It is therefore not impossible that the government is hiring cheap labor to downvote stories on the social media sites which question the government, and to post pro-government comments.
I pointed out the same month:
Government propagandists, their hired private contractors and useful idiots are creating “downvote bots” or scripts to bury stories which question the government.
One free, simple scripting program to create automatic downvotes of certain topics or news posters is called “Greasemonkey”, which is commonly used on large social news sites such as Reddit.
For example, there are some 2,480 hits … for the google searchsite:reddit.com greasemonkey downvote. This is some 2,480 times that Reddit users are publicly admitting to using greasemonkey (see also this).
Propaganda agents obviously aren’t going to publicly brag about what they are doing, and you can bet that their use of downvote bots is much greater. Moreover, they probably have more sophisticated software than Greasemonkey.
Today, Raw Story reports that the Air Force ordered software to manage army of fake virtual people:
Internet users would be well advised to ask another question entirely: Are my “friends” even real people?
In the continuing saga of data security firm HBGary, a new caveat has come to light: not only did they plot to help destroy secrets outlet WikiLeaks and discredit progressive bloggers, they also crafted detailed proposals for software that manages online “personas,” allowing a single human to assume the identities of as many fake people as they’d like.
The revelation was among those contained in the company’s emails, which were dumped onto bittorrent networks after hackers with cyber protest group “Anonymous” broke into their systems.
In another document unearthed by “Anonymous,” one of HBGary’s employees also mentioned gaming geolocation services to make it appear as though selected fake persons were at actual events.
“There are a variety of social media tricks we can use to add a level of realness to all fictitious personas,” it said.
Eerie as that may be, more perplexing, however, is a federal contract from the 6th Contracting Squadron at MacDill Air Force Base, located south of Tampa, Florida, that solicits providers of “persona management software.”
While there are certainly legitimate applications for such software, such as managing multiple “official” social media accounts from a single input, the more nefarious potential is clear.
Unfortunately, the Air Force’s contract description doesn’t help dispel their suspicions either. As the text explains, the software would require licenses for 50 users with 10 personas each, for a total of 500. These personas would have to be “replete with background , history, supporting details, and cyber presences that are technically, culturally and geographacilly consistent.”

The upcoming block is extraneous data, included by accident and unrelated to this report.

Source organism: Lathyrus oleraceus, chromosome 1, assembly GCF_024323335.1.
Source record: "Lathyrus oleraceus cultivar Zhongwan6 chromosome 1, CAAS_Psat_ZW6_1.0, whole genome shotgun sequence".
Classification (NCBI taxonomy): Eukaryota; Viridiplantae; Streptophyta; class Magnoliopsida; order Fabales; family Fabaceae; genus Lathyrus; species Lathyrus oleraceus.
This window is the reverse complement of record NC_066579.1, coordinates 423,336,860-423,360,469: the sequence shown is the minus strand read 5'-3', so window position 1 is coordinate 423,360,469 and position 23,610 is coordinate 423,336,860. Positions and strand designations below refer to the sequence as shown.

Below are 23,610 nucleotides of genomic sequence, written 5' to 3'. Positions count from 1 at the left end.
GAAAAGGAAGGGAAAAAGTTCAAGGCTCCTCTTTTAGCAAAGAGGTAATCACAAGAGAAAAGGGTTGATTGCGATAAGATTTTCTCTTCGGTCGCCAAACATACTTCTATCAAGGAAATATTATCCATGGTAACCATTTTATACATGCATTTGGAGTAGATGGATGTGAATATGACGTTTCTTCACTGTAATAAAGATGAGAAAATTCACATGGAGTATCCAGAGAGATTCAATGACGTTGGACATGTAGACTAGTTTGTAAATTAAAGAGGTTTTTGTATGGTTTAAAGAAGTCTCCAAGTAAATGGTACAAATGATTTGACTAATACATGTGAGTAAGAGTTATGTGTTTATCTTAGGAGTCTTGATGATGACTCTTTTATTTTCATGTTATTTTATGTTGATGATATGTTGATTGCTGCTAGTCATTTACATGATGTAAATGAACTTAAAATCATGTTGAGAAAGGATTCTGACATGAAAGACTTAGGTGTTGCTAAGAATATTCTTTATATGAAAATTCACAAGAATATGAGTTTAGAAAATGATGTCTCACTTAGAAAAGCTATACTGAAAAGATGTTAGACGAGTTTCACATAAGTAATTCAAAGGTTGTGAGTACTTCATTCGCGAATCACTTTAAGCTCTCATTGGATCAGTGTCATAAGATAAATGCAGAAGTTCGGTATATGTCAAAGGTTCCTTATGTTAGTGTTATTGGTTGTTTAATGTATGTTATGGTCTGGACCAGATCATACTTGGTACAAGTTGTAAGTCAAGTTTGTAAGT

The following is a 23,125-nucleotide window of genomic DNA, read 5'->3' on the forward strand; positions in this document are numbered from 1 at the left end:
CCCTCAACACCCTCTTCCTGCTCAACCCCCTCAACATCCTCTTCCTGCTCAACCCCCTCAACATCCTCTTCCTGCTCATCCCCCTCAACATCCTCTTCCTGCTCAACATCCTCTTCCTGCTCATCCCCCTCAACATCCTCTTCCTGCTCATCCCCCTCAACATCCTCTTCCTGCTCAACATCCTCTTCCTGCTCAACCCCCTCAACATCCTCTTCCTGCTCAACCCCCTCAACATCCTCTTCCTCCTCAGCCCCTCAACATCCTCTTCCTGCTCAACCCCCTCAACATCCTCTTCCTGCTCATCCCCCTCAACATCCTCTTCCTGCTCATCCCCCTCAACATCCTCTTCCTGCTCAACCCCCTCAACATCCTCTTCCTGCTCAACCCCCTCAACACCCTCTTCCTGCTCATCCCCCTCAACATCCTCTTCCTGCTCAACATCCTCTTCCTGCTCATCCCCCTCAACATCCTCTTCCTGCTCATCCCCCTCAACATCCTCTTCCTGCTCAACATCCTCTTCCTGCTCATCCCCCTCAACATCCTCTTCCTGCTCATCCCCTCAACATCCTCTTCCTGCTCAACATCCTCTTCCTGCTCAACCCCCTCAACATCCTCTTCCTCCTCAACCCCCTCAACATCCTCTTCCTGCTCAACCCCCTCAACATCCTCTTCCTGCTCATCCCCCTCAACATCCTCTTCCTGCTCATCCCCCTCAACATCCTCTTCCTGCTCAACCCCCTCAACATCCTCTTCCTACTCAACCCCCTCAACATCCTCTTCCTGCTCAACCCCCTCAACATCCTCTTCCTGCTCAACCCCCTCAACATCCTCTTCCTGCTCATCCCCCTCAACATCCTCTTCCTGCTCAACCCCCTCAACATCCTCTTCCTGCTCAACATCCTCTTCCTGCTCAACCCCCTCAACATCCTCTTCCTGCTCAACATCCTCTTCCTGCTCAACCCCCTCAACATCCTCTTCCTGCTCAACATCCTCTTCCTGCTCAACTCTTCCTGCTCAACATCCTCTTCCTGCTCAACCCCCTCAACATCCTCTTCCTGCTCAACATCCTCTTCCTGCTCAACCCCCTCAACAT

It continues, noting the need for secure virtual private networks thatrandomize the operator’s Internet protocol (IP) address, making it impossible to detect that it’s a single person orchestrating all these posts. Another entry calls for static IP address management for each persona, making it appear as though each fake person was consistently accessing from the same computer each time.
The contract also sought methods to anonymously establish virtual private servers with private hosting firms in specific geographic locations. This would allow that server’s “geosite” to be integrated with their social media profiles, effectively gaming geolocation services.
The Air Force added that the “place of performance” for the contract would be at MacDill Air Force Base, along with Kabul, Afghanistan and Baghdad. The contract was offered on June 22, 2010.
It was not clear exactly what the Air Force was doing with this software, or even if it had been procured.
Though many questions remain about how the military would apply such technology, the reasonable fear should be perfectly clear. “Persona management software” can be used to manipulate public opinion on key information, such as news reports. An unlimited number of virtual “people” could be marshaled by only a few real individuals, empowering them to create the illusion of consensus.
That’s precisely what got DailyKos blogger Happy Rockefeller in a snit: the potential for military-run armies of fake people manipulating and, in some cases, even manufacturing the appearance of public opinion.
“I don’t know about you, but it matters to me what fellow progressives think,” the blogger wrote. “I consider all views. And if there appears to be a consensus that some reporter isn’t credible, for example, or some candidate for congress in another state can’t be trusted, I won’t base my entire judgment on it, but it carries some weight.
“That’s me. I believe there are many people though who will base their judgment on rumors and mob attacks. And for those people, a fake mob can be really effective.”
“Team Themis” [tasked by the Chamber of Commerce to come up with strategies for responding to progressive bloggers and others] also includeda proposal to use malware hacks against progressive organizations, and the submission of fake documents in an effort to discredit established groups.
HBGary was also behind a plot by Bank of America to destroy WikiLeaks’ technology platform, other emails revealed. The company was humiliated by members of “Anonymous” after CEO Aaron Barr bragged that he’d “infiltrated” the group.
Postscript: Gaming social media is only one propaganda technique employed by the government: